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TableĀ 3 The main subtypes of primary (neoplastic) hypereosinophilic syndromes

From: Eosinophilic disorders: evaluation of current classification and diagnostic criteria, proposal of a practical diagnostic algorithm


Clinical features

Laboratory tests

Myeloproliferative (M-HES)

Male predominance



Endomyocardial fibrosis

Restrictive lung disease

Mucosal ulcerations

Good response to imatinib

Variable steroid response

Poor prognosis

F/P gene mutation by RT-PCR or FISH

Increased serum tryptase

Increased serum B12


Dysplastic eosinophils


Myeloid precursors in blood

Lymphocytic (L-HES)

Almost equal sex ratio

History of atopy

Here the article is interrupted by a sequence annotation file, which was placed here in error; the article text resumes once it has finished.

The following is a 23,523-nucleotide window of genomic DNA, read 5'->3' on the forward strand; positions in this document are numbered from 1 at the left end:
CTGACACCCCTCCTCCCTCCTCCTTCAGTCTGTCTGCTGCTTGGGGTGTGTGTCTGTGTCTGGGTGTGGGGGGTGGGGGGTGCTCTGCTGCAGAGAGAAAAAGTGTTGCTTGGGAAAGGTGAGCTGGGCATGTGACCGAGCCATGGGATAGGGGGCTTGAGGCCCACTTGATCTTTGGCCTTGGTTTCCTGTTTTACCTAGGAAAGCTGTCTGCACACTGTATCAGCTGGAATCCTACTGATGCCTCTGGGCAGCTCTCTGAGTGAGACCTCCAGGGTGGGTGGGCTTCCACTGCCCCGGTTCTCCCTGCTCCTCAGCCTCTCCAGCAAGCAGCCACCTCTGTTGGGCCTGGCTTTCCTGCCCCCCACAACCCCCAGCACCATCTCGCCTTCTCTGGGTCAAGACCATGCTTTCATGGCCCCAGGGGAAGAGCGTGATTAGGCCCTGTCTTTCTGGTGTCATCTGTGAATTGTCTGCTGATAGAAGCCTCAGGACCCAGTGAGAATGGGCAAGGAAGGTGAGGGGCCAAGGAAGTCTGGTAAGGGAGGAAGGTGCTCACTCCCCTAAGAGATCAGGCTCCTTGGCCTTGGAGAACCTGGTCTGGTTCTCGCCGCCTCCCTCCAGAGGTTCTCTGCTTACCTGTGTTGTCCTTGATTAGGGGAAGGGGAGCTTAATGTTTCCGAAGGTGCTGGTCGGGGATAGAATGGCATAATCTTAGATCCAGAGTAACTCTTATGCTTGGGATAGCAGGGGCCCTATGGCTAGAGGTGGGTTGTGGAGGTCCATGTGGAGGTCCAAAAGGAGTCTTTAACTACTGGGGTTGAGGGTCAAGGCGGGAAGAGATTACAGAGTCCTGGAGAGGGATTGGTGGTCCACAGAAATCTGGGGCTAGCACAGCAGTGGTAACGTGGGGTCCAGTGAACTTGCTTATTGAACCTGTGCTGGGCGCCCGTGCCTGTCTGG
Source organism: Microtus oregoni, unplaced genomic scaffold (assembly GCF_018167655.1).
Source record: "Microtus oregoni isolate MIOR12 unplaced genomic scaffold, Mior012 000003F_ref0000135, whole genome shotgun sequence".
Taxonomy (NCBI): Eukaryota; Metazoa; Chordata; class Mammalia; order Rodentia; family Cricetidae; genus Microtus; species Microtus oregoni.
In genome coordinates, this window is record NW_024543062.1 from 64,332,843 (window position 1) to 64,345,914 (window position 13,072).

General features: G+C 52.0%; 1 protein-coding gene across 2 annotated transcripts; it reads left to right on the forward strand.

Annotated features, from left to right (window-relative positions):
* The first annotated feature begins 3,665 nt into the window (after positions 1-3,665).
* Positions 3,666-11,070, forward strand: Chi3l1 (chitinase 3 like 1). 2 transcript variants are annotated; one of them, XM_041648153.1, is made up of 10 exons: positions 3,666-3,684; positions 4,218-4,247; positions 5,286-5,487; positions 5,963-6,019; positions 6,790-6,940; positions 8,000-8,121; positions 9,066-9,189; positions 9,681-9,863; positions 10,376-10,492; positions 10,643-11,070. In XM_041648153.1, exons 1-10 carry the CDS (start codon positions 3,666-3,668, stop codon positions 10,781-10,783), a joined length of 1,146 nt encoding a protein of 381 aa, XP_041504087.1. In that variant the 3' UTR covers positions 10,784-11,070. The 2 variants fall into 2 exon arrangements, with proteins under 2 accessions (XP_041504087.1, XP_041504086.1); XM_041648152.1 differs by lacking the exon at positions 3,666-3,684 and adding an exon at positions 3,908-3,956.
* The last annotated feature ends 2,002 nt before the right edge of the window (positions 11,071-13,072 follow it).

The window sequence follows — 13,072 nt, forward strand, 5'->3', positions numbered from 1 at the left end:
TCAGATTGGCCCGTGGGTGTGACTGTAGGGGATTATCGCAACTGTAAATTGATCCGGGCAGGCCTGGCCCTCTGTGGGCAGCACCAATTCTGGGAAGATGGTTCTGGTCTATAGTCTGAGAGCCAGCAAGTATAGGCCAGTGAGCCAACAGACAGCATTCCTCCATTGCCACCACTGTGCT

Frequent skin lesions

Gastrointestinal symptoms

Obstructive lung disease

Low mortality

Possible progression to T-cell lymphoma

Rare cardiac involvement

Steroid responsive

Aberrant phenotypic T-cell population in blood

Clonal T-cell pattern by PCR

Increased eosinophilopoietic cytokines (IL-5)

Increased serum IgE

Increased TARC

  1. TARC thymus activation-regulated chemokine, F/P mutation FIP1L1-PDGFRA mutation, FISH fluorescence in situ hybridization, RT-PCR reverse transcriptase polymerase chain reaction